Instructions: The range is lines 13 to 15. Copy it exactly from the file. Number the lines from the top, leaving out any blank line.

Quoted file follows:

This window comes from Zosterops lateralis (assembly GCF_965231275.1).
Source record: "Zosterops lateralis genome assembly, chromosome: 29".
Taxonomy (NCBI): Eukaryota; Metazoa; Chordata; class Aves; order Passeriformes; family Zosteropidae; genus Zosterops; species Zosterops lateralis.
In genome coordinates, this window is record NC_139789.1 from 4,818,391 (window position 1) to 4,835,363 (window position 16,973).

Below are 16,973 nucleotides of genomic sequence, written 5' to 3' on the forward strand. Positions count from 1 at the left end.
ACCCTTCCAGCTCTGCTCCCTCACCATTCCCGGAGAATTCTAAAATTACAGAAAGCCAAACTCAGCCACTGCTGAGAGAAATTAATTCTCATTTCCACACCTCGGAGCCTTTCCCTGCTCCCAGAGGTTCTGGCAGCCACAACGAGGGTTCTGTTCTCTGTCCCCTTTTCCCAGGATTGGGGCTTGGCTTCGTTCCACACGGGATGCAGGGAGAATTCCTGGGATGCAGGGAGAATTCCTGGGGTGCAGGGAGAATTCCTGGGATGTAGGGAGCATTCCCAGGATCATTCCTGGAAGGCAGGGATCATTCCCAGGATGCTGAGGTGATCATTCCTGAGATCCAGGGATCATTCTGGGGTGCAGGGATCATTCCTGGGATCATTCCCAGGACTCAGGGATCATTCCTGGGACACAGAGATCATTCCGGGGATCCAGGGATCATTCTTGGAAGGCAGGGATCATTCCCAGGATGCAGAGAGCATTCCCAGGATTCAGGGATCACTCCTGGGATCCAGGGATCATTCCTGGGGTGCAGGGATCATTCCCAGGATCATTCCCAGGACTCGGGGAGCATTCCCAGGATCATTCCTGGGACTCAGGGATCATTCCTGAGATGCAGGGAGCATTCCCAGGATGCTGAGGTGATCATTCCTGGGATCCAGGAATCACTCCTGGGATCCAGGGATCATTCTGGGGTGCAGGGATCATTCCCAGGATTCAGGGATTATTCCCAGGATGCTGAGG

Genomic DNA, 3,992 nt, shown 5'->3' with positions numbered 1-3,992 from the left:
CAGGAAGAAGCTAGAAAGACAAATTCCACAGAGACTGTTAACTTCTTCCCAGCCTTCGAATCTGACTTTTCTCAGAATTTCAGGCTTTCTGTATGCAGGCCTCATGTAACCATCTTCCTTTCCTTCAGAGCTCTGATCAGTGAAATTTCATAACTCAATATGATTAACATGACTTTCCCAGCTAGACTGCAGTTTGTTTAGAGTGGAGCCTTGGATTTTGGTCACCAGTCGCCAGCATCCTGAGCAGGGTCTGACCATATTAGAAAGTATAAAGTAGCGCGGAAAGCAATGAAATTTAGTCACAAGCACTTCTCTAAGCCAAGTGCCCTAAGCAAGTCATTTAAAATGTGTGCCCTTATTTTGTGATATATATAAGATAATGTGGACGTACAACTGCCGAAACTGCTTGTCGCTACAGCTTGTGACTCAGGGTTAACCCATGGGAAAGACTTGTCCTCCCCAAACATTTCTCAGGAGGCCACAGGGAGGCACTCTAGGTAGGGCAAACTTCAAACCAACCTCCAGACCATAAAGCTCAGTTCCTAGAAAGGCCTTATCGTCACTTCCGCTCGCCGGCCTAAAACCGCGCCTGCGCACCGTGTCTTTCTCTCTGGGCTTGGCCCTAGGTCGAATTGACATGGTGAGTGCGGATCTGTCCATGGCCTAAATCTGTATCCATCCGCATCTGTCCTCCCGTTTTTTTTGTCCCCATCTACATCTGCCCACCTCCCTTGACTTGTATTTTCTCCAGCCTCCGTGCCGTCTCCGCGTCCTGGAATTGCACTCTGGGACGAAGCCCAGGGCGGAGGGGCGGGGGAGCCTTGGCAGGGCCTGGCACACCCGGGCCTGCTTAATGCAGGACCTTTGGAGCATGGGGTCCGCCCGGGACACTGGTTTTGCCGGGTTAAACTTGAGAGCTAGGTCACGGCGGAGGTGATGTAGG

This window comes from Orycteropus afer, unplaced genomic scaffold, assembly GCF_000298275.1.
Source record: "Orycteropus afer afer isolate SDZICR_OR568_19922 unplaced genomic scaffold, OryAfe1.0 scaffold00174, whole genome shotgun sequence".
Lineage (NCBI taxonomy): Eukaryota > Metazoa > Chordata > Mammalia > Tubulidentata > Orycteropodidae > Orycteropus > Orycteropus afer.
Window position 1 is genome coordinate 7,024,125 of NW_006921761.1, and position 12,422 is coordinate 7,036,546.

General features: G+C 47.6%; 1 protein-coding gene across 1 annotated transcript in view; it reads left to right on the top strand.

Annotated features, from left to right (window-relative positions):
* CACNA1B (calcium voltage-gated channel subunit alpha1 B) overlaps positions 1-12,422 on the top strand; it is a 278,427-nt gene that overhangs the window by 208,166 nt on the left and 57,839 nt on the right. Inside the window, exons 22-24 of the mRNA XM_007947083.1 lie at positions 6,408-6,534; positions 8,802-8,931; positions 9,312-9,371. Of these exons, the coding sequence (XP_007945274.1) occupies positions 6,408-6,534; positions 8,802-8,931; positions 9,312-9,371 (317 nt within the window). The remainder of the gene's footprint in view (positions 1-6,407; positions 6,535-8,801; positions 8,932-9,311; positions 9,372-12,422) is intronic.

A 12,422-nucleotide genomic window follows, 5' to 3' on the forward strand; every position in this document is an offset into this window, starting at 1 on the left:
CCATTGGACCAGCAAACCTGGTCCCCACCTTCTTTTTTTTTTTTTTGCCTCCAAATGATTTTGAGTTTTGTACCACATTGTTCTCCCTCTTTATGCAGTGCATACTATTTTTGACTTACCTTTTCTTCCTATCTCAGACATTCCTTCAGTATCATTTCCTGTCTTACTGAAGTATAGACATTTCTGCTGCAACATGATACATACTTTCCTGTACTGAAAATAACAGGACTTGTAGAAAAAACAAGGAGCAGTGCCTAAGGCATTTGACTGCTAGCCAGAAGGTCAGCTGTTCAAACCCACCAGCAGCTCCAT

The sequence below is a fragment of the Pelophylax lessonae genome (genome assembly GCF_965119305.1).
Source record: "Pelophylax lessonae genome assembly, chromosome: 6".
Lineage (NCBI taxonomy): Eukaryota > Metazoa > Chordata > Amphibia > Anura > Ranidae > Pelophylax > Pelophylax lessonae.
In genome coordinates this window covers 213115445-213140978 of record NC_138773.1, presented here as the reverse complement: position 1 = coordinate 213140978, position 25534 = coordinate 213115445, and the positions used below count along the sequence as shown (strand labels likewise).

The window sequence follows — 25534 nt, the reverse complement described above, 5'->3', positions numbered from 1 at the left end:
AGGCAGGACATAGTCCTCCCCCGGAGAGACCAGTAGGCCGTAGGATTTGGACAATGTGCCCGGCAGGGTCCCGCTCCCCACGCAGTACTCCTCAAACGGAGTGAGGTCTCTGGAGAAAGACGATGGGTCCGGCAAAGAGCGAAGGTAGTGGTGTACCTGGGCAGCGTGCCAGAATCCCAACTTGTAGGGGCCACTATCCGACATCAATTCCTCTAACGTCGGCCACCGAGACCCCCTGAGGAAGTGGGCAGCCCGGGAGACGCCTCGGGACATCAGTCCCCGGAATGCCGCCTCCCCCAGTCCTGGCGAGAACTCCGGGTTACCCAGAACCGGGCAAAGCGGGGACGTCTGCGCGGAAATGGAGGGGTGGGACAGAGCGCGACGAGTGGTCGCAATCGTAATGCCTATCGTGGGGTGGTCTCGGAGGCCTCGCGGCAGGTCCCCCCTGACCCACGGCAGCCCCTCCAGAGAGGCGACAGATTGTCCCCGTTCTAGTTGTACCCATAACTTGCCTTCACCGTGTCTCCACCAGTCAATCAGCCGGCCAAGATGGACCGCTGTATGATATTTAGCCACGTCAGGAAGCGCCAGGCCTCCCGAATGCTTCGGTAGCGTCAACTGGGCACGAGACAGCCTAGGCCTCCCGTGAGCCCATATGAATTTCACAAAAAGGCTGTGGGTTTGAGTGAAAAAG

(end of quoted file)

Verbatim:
General features: G+C 47.6%; 1 protein-coding gene across 1 annotated transcript in view; it reads left to right on the top strand.

Annotated features, from left to right (window-relative positions):
* CACNA1B (calcium voltage-gated channel subunit alpha1 B) overlaps positions 1-12,422 on the top strand; it is a 278,427-nt gene that overhangs the window by 208,166 nt on the left and 57,839 nt on the right. Inside the window, exons 22-24 of the mRNA XM_007947083.1 lie at positions 6,408-6,534; positions 8,802-8,931; positions 9,312-9,371. Of these exons, the coding sequence (XP_007945274.1) occupies positions 6,408-6,534; positions 8,802-8,931; positions 9,312-9,371 (317 nt within the window). The remainder of the gene's footprint in view (positions 1-6,407; positions 6,535-8,801; positions 8,932-9,311; positions 9,372-12,422) is intronic.